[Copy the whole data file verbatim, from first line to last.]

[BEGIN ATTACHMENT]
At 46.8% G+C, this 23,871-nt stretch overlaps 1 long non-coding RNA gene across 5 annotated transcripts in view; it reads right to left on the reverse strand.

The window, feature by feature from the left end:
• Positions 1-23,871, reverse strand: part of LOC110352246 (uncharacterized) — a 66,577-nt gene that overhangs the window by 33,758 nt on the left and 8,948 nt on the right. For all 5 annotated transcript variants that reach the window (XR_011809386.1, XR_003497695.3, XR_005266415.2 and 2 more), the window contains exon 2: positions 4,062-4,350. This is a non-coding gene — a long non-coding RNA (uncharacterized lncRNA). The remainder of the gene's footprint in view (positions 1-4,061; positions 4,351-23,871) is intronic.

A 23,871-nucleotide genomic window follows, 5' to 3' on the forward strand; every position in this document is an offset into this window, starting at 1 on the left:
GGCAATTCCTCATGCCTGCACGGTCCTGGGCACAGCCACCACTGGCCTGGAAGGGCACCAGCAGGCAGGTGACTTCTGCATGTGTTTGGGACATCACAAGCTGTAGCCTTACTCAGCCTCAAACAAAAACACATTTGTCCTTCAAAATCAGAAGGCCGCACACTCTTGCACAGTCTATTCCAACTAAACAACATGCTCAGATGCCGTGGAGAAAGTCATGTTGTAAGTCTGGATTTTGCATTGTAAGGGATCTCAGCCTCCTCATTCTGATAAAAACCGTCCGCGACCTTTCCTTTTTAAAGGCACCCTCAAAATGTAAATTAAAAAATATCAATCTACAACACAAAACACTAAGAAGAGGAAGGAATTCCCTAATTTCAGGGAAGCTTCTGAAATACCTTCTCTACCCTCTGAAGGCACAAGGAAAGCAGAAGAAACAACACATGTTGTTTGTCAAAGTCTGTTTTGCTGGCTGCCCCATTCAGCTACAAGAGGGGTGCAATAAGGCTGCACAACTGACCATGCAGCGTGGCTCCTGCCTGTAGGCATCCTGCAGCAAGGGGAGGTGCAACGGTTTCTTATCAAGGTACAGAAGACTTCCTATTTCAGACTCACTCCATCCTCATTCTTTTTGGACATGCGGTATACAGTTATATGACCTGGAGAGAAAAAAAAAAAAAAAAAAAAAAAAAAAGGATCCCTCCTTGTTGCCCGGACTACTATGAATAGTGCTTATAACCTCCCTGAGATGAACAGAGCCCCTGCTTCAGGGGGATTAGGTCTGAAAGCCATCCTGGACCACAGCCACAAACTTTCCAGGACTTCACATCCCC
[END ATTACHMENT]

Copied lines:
At 46.8% G+C, this 23,871-nt stretch overlaps 1 long non-coding RNA gene across 5 annotated transcripts in view; it reads right to left on the reverse strand.

The window, feature by feature from the left end:
• Positions 1-23,871, reverse strand: part of LOC110352246 (uncharacterized) — a 66,577-nt gene that overhangs the window by 33,758 nt on the left and 8,948 nt on the right. For all 5 annotated transcript variants that reach the window (XR_011809386.1, XR_003497695.3, XR_005266415.2 and 2 more), the window contains exon 2: positions 4,062-4,350. This is a non-coding gene — a long non-coding RNA (uncharacterized lncRNA). The remainder of the gene's footprint in view (positions 1-4,061; positions 4,351-23,871) is intronic.

A 23,871-nucleotide genomic window follows, 5' to 3' on the forward strand; every position in this document is an offset into this window, starting at 1 on the left:
GGCAATTCCTCATGCCTGCACGGTCCTGGGCACAGCCACCACTGGCCTGGAAGGGCACCAGCAGGCAGGTGACTTCTGCATGTGTTTGGGACATCACAAGCTGTAGCCTTACTCAGCCTCAAACAAAAACACATTTGTCCTTCAAAATCAGAAGGCCGCACACTCTTGCACAGTCTATTCCAACTAAACAACATGCTCAGATGCCGTGGAGAAAGTCATGTTGTAAGTCTGGATTTTGCATTGTAAGGGATCTCAGCCTCCTCATTCTGATAAAAACCGTCCGCGACCTTTCCTTTTTAAAGGCACCCTCAAAATGTAAATTAAAAAATATCAATCTACAACACAAAACACTAAGAAGAGGAAGGAATTCCCTAATTTCAGGGAAGCTTCTGAAATACCTTCTCTACCCTCTGAAGGCACAAGGAAAGCAGAAGAAACAACACATGTTGTTTGTCAAAGTCTGTTTTGCTGGCTGCCCCATTCAGCTACAAGAGGGGTGCAATAAGGCTGCACAACTGACCATGCAGCGTGGCTCCTGCCTGTAGGCATCCTGCAGCAAGGGGAGGTGCAACGGTTTCTTATCAAGGTACAGAAGACTTCCTATTTCAGACTCACTCCATCCTCATTCTTTTTGGACATGCGGTATACAGTTATATGACCTGGAGAGAAAAAAAAAAAAAAAAAAAAAAAAAAAGGATCCCTCCTTGTTGCCCGGACTACTATGAATAGTGCTTATAACCTCCCTGAGATGAACAGAGCCCCTGCTTCAGGGGGATTAGGTCTGAAAGCCATCCTGGACCACAGCCACAAACTTTCCAGGACTTCACATCCCC